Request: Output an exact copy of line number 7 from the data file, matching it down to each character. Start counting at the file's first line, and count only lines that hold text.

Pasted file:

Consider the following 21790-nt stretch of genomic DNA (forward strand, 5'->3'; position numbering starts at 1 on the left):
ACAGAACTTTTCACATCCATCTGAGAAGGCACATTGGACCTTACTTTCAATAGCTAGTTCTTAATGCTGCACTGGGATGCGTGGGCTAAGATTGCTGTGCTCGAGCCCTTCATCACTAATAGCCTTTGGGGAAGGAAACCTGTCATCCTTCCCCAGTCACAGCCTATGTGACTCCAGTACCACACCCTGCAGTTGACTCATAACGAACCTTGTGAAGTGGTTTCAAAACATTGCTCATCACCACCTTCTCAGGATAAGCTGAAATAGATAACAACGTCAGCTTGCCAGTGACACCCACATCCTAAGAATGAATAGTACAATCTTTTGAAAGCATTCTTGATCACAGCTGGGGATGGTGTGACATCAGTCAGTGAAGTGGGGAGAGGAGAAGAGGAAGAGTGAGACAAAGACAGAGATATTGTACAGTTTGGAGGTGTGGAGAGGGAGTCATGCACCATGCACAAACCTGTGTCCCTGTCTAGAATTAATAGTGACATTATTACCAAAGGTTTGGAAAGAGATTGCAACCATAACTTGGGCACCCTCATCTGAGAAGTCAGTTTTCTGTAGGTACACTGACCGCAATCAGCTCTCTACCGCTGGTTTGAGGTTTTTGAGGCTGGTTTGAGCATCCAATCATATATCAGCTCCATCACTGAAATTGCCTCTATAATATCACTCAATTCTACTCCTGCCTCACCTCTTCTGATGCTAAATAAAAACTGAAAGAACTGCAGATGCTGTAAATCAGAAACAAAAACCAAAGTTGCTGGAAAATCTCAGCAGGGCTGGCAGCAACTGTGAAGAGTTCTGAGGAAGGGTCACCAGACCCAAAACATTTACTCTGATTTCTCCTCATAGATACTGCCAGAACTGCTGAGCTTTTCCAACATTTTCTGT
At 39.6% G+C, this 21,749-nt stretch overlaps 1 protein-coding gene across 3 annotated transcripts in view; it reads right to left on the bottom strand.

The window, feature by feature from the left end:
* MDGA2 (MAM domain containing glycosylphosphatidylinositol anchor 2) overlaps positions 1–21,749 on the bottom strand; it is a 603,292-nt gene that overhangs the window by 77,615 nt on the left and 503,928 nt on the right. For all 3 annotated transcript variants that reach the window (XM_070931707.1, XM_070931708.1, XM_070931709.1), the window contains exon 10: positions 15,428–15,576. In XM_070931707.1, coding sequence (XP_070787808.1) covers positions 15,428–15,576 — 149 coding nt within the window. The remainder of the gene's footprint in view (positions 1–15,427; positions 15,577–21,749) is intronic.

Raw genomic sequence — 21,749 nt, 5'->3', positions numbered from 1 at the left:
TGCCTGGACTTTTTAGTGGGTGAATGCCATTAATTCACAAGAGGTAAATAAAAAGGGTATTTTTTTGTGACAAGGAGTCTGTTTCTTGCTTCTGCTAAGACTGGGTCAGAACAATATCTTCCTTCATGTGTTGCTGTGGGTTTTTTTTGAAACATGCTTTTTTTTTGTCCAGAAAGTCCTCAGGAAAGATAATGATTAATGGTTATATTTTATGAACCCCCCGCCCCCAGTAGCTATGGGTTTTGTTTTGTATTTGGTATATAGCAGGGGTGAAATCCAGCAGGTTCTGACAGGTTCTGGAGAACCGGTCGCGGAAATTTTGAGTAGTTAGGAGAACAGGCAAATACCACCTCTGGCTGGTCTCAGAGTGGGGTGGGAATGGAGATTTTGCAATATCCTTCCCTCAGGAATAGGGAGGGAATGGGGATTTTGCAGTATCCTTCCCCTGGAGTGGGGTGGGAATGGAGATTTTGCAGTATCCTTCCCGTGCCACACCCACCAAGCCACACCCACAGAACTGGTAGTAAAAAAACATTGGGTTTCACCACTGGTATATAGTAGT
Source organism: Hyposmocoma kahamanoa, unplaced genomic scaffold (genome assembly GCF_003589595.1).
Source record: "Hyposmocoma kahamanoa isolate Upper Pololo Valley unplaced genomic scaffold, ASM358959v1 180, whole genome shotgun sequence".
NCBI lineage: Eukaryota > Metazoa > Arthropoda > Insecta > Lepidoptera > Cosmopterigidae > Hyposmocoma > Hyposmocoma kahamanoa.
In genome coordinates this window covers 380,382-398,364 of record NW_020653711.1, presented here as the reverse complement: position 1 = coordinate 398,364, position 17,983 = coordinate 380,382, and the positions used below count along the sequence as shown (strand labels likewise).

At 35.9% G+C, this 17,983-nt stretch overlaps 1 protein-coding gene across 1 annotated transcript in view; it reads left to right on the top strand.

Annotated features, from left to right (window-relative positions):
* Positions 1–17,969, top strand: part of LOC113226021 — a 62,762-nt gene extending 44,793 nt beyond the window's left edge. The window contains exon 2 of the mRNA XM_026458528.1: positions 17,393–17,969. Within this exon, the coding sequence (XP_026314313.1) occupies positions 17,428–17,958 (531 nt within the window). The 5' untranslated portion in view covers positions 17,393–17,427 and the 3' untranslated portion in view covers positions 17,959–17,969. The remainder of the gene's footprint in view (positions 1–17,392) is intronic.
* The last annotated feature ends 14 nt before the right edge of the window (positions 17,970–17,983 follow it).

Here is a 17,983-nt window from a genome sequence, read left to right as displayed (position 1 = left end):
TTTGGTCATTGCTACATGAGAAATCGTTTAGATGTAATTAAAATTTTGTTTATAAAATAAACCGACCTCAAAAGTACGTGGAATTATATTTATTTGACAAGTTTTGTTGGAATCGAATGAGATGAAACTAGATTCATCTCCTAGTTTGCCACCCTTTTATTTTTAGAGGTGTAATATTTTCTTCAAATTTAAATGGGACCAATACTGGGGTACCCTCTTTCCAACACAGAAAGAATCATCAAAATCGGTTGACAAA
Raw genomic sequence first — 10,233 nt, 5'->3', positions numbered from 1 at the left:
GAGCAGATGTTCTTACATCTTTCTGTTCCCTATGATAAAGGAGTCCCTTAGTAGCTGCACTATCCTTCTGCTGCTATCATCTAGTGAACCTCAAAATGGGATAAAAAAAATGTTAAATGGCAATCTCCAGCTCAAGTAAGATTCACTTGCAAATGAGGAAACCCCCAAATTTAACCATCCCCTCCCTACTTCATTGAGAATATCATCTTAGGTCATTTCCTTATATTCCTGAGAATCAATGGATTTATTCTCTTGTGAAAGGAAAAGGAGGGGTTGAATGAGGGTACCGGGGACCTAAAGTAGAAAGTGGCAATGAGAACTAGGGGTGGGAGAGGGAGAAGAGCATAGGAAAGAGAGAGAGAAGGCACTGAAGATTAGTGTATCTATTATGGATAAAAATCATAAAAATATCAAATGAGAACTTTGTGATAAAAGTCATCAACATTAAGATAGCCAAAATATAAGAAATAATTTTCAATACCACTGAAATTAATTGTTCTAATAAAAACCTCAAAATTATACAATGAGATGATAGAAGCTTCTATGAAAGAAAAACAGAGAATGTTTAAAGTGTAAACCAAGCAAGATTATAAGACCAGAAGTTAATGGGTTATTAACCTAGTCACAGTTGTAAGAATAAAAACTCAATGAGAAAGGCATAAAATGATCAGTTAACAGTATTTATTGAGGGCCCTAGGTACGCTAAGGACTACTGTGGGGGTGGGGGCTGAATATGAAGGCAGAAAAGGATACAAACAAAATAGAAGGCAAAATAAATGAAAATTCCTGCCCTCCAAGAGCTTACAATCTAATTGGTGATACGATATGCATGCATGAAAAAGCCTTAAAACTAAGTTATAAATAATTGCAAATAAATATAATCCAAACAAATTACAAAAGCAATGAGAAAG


TGCCTGGACTTTTTAGTGGGTGAATGCCATTAATTCACAAGAGGTAAATAAAAAGGGTATTTTTTTGTGACAAGGAGTCTGTTTCTTGCTTCTGCTAAGACTGGGTCAGAACAATATCTTCCTTCATGTGTTGCTGTGGGTTTTTTTTGAAACATGCTTTTTTTTTGTCCAGAAAGTCCTCAGGAAAGATAATGATTAATGGTTATATTTTATGAACCCCCCGCCCCCAGTAGCTATGGGTTTTGTTTTGTATTTGGTATATAGCAGGGGTGAAATCCAGCAGGTTCTGACAGGTTCTGGAGAACCGGTCGCGGAAATTTTGAGTAGTTAGGAGAACAGGCAAATACCACCTCTGGCTGGTCTCAGAGTGGGGTGGGAATGGAGATTTTGCAATATCCTTCCCTCAGGAATAGGGAGGGAATGGGGATTTTGCAGTATCCTTCCCCTGGAGTGGGGTGGGAATGGAGATTTTGCAGTATCCTTCCCGTGCCACACCCACCAAGCCACACCCACAGAACTGGTAGTAAAAAAACATTGGGTTTCACCACTGGTATATAGTAGT